Pop culture obsessives writing for the pop culture obsessed.
Pop culture obsessives writing for the pop culture obsessed.

All Stars goes bigger and bolder as eliminated queens get their Ru-venge

Illustration for article titled All Stars goes bigger and bolder as eliminated queens get their Ru-venge

Before the Ru-venge, an apology: Caught up in the whirlwind of Lil’ Poundcake’s return, I forgot to congratulate RuPaul on her much-deserved Emmy win last week, so this review is also going to function as an appreciation of RuPaul’s genius. “Revenge Of The Queens” shows why RuPaul won that Emmy. Drag is all about exaggeration, and RuPaul is always trying to figure out how to go bigger. RuPaul can’t control the scope of the contestants’ drag, but she can control the scope of the competition, and the second season of RuPaul’s Drag Race All Stars has ramped everything up because it has personalities that can go to that next level. (Except for Adore, who quickly realized she wasn’t mentally fit for this intensified Drag Race.)

The new rules regarding elimination have heightened the tension among the queens, and the teasers of revenge at the end of each episode have kept viewers in suspense regarding how the eliminated girls will fight back. We finally find out tonight, and the Ru-venge event begins in force with “the face crack of the millennium” when the eliminated queens appear behind the workroom mirror in the middle of Phi Phi’s bitch session. Phi Phi is caught completely off guard and the cameras savor her facial expressions in the moments after the reveal; she just got caught in the act, and when Alyssa later responds to what she just heard, Phi Phi reverts back to her aggressively defensive season 4 self. The editors milk the Phi Phi and Alyssa drama for all it’s worth, and it’s hard to imagine a cut that doesn’t make Alyssa look like the bigger person.

Over the past week, Phi Phi has made a very public split from RuPaul’s Drag Race, announcing on social media that she would not be attending the reunion finale this season because she did not feel that the show or its creator had her best interests at heart. Now there’s certainly a lot of editing magic that goes on with this show, but the editors wouldn’t be able to give Phi Phi a villain’s cut if she didn’t provide them with the material. Throughout this season, Phi Phi has been trying to get her competitors to second-guess their decisions under the guise of helping them, and while she may actually believe that she’s being helpful, she doesn’t understand how her actions can be perceived and construed by others. This season of All Stars is Advanced Drag Race, and the other contestants have wised up to the dangers of the cameras while Phi Phi is still clueless.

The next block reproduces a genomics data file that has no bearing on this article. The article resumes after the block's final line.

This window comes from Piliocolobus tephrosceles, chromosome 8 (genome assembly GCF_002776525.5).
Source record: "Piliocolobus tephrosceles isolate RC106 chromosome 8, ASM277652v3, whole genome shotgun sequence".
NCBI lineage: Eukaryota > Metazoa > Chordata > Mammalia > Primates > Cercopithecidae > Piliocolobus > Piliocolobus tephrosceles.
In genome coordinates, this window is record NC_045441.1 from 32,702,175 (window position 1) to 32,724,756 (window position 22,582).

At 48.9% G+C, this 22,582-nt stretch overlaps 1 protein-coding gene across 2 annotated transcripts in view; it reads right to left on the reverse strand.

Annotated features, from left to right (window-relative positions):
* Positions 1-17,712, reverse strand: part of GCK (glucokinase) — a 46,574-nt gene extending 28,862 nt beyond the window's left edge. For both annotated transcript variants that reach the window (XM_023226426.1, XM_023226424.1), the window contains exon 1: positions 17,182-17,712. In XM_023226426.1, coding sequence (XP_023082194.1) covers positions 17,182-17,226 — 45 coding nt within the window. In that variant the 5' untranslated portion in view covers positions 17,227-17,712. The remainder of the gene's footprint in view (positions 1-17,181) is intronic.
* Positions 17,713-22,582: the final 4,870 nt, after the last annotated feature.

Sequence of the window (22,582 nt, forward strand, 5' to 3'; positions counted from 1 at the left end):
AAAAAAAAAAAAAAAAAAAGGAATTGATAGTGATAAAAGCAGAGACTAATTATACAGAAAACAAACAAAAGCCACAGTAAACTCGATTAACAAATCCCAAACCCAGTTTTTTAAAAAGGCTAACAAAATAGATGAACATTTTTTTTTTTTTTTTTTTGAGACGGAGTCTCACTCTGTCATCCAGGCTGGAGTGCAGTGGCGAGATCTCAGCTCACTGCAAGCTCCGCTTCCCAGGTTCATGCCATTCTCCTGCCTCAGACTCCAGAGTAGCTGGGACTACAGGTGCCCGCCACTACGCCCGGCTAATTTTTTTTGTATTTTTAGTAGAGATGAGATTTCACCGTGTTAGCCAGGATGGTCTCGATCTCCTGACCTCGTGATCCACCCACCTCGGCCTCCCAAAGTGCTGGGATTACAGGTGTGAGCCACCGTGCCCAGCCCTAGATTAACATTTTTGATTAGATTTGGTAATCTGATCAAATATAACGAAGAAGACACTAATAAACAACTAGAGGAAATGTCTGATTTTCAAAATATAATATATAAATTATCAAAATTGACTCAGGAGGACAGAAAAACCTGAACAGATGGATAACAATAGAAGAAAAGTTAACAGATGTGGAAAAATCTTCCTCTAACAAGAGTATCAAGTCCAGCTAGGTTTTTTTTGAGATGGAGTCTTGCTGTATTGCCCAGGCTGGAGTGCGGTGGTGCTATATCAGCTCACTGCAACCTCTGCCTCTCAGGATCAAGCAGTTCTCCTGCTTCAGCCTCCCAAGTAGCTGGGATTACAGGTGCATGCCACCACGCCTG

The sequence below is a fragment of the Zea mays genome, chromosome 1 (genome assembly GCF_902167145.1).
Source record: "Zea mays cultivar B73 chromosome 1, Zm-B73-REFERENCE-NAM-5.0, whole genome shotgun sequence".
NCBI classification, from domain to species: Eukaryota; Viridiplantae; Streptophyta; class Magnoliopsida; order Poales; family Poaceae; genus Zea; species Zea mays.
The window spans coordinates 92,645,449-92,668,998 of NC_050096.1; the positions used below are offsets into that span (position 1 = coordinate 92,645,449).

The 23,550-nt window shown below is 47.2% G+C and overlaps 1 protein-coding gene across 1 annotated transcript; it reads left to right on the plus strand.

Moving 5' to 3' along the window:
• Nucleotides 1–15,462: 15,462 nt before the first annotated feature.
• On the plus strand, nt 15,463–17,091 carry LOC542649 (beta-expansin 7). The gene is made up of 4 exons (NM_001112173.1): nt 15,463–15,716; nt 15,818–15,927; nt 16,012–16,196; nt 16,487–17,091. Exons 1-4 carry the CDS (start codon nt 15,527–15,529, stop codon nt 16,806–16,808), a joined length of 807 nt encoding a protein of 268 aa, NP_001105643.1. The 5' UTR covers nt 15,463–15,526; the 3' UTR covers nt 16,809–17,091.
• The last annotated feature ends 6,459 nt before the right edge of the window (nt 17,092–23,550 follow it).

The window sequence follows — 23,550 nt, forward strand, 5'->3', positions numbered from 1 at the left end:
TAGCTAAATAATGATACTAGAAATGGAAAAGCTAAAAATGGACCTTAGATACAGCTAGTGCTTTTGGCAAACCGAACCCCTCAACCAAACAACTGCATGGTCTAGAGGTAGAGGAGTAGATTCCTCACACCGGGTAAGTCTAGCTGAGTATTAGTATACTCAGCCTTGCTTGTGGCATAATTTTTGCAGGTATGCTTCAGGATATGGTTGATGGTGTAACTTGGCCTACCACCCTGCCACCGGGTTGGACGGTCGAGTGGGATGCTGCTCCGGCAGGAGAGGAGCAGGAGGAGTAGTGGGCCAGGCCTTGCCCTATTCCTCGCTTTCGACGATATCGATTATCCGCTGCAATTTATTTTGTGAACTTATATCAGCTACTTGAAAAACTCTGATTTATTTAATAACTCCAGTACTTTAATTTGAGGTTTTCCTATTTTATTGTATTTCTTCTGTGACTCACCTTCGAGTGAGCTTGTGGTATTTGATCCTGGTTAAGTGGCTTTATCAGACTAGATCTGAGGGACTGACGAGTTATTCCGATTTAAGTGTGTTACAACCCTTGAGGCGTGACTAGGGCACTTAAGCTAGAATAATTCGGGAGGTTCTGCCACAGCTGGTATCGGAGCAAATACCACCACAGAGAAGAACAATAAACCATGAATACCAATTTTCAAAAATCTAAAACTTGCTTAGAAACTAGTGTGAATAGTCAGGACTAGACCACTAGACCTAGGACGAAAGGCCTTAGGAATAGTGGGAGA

Alyssa is right when she says Phi Phi is squandering her talent by constantly questioning herself: Is she going to be liked? Will the fans receive what she does? Is she getting the redemption story? These are all questions that are distracting Phi Phi from focusing on winning the competition, and they make her vulnerable to the exact type of drama she’s trying to avoid. If she’s going to play the bitch, she needs to own it. The Drag Race audience will respect her for being ruthless if she makes it clear that’s what she’s willing to do to win the game, but instead Phi Phi is trying to deflect blame for things she’s done and is acting like she’s being attacked. I understand where Phi Phi’s coming from with her frustrations about Alyssa and how the judges evaluate her on the runway, but the reason Alyssa is able to coast on being Alyssa is because she owns that character, flaws and all, and always projects total confidence when she gets on the stage or runway.

Alyssa has a character to fall back on whereas Phi Phi has been relying on the visual appeal of her cosplay drag to build a fanbase, and Phi Phi is struggling now that she’s back in a competition that requires a bigger personality for success. Her ongoing social media meltdown suggests that, like Adore, Phi Phi probably wasn’t ready for the stress of going back to Drag Race and the public ridicule that comes after episodes air, but I think Phi Phi really believed that the show would treat her differently this time around despite not giving the editors a reason for that treatment. Phi Phi comes across as especially immature in this group of All Stars, taking everything personally when her competitors are just doing what they need to win. It’s obvious that the producers and editors are exaggerating the group’s reactions to Phi Phi’s behavior with cutaway commentary, but she’s still providing that material all through this episode, like when she starts criticizing winning queens during deliberation instead of fighting for her spot in the competition.

The main challenge this week is an especially painful one as the queens are asked to perform stand-up comedy for a live audience full of Drag Race alum, with the added twist that the eliminated queens are paired up with one of the surviving contestants. The twists keep coming when RuPaul’s reveals how the elimination will go down: the eliminated queens from each winning pair will lip sync for the right to return to the competition and eliminate one of their remaining competitors. It doesn’t get much sweeter when it comes to Drag Race revenge, but somehow RuPaul makes it even better in the final moments of this episode, saving both winning queens and giving them both the opportunity to eliminate one of the bottom two.